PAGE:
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Freedom’s Just Another Word

Tuesday morning, while drinking my cup of orange juice, I had the unfortunate pleasure of seeing the ‘Free Country’ clothing ad on television. The song was going through my head for an interminable hour afterward… ‘Everyone wants to live in a free country, F.C., free country…’ When I watched the hour of lies that was the State of the Union address later that night, it seemed as if I had come full circle. ‘Free people will determine the course of history’.

This is a sentiment that I espouse in my being everyday. I must confess, the roots of my ethical and political beliefs all rest in people like Kant and Marx. I am a universalist, at least in my imagination. However, I experienced an extreme episode of cognitive dissonance when I witnessed George Bush declaring that ‘free people will determine the course of history’.

It immediately brought me back to the jingle of the morning. Far too many people in this country conflate ‘freedom’, the fundamental philosophical category of humanist thought, with ‘the ability to buy things’. By converse, ‘the ability to buy things’ means one is free. Unfortunately, this demographic not only includes the ‘the many’ residing in the US, but the leadership of our ‘free country’ as well. It begs the question, so often ignored by most of us, “Are ‘we’, the ‘free country’ people, really free?” And the requisite ancillary question, “What is freedom?” The first question can only be answered by the second.

So, what is freedom? Like most concepts governing our lives, there is nothing definitive in the popular lexicon. As we slog our way the through history, the content of the idea of ‘freedom’ continually shifts, often whimsically. Some would trace the origin of the concept to theological musings on the Christian notion of ‘sin’. Augustine comes to mind with his development of the negative idea of ‘free will’ as the capacity to sin. However, if one looks at the concept as it was formalized through the renaissance and modern ages, it is clear to me that its origin actually rests in Protagoras. The famous fragment ‘of that which is, that it ‘is’, humanity is the measure’ is the ground of all later humanism. With these words, Protagoras begins to articulate the ‘modern’ idea of humanity, namely that freedom is the essence of humanity. And what that freedom ‘is’, is precisely the ability to determine the world.

Kant developed this idea even further. As it is the essence of humanity to determine the world, the power of determination, i.e. reason, is therefore universal. If it is universal, it is common to humanity. Thus, when we use our reason to determine political and economic structures – when we determine the world – these structures must meet the demands of universality. These structures must treat each individual as universal. The favoring of one individual or group over another would render our determinations irrational by failing the demand of universality. Knowledge must be common. The earth must be common. Privilege of any sort must be overcome in order to develop rational institutions. Freedom can only be achieved when every individual is able to realize freedom as its own nature.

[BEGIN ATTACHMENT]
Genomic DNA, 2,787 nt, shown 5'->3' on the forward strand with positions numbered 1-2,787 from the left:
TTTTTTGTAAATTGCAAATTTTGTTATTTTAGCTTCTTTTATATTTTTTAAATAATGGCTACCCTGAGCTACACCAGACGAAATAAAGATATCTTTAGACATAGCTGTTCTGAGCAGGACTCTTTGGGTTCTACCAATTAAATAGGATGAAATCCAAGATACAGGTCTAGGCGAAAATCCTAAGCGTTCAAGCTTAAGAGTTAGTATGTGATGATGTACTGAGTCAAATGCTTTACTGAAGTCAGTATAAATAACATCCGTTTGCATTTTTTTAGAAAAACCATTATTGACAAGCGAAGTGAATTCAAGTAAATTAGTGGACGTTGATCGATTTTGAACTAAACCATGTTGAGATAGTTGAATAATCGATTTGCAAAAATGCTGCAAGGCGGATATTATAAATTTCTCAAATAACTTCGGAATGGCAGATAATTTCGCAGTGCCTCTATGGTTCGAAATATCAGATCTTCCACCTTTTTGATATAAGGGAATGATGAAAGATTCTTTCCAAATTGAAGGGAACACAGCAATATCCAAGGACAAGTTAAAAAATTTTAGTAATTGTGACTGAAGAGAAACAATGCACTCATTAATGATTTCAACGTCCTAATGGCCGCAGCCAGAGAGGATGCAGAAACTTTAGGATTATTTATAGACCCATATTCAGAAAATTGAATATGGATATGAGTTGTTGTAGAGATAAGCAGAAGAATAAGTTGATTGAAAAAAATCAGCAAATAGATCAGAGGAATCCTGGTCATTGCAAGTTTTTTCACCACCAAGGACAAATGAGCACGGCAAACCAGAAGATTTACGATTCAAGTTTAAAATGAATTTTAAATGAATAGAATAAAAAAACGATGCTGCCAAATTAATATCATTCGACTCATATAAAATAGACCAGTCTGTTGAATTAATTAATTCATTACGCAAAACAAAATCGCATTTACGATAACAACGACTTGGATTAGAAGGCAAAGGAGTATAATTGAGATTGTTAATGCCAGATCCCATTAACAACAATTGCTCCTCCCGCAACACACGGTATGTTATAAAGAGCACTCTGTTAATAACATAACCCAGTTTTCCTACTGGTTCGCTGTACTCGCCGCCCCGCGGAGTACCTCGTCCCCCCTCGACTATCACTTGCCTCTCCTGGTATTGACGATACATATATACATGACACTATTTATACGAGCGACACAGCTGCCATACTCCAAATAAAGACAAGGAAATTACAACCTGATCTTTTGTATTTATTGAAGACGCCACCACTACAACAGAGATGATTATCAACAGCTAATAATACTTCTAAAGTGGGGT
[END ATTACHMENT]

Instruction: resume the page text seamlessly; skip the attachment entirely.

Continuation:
It is in Marx that we find the most expansive treatment of the idea of freedom. As a universalist, Marx intuitively accepts Kant’s equation of reason and freedom, but as a dialectician he can’t help but notice that reason is an historically imminent phenomenon. It shows itself in a variety of guises throughout history. In fact, history is actually the story of its unveiling. And this unveiling occurs through conflict – most notably the conflict implicit in economy. As various historical ‘relations of production’ rise and fall people become distinctly more aware of reason, freedom as their essence. However, the true impediment to its realization remains latent, that is until the emergence of capitalism. Capitalism reveals freedom as the essence of humanity, but also shows economy itself as the true impediment to freedom’s realization. Within capitalism we have an economy in which we sell our labor. On the one hand, through the selling of labor one realizes the individual as master of its domain. On the other hand, because economy itself demands self-alienation, one comes to the truth that economy prevents the realization of freedom. One understands that economy is hierarchical in its very nature – privilege will always be protected, rational institutions are rendered impossible. And the root of the problem comes to light: scarcity. Through capitalism, humanity understands that until scarcity is conquered, economy will always exist and we will not be able to realize our nature as free.

So what then is freedom? It is our essence, the ability of determination, reason. It is also our goal – something unachieved as long as we live within the confines of economy. But most importantly, it is the process by which we achieve its realization. Freedom is an activity – the activity of its own realization. If then, we are to say that ‘we are free’, we must be engaged in the activity of making freedom possible. We must be seeking the solution to scarcity, not making the problem worse. We must be seeking to undermine privilege, not strengthening its cancerous spread. The last thing we should be is a consumer. Consumerism in both foreign and domestic policy only proliferates structures that prevent freedom’s realization. Consumerism drives economy.

I would like to believe that ‘free people will determine the course of history’. Unfortunately, we don’t live in a free country. And ‘free country’ clothing certainly isn’t helping to make people free.

KURT LEEGE can be reached at: noxes@nyc.rr.com